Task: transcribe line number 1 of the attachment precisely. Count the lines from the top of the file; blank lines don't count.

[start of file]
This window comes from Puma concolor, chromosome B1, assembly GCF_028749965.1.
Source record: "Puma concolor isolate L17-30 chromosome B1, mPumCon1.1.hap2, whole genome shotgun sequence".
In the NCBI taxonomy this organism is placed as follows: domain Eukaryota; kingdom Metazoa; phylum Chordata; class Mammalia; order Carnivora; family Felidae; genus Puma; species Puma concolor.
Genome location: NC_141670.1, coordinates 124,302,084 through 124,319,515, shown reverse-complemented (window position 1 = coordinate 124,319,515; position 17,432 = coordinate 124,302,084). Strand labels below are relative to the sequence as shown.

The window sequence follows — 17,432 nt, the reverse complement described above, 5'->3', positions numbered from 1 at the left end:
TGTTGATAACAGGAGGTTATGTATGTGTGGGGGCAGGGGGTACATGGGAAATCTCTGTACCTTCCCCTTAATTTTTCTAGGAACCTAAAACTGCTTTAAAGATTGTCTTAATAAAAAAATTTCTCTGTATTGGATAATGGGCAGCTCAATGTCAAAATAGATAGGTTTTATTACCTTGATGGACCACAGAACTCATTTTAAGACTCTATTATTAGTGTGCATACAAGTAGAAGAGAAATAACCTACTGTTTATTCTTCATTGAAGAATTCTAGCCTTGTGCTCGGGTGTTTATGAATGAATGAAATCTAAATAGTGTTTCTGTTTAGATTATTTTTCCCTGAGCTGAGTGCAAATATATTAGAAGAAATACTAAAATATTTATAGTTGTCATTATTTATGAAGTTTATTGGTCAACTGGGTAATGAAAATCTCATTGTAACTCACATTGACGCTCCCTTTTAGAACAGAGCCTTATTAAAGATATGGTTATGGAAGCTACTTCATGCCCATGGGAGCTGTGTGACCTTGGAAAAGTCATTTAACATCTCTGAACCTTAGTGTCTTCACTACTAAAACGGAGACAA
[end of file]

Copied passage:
This window comes from Puma concolor, chromosome B1, assembly GCF_028749965.1.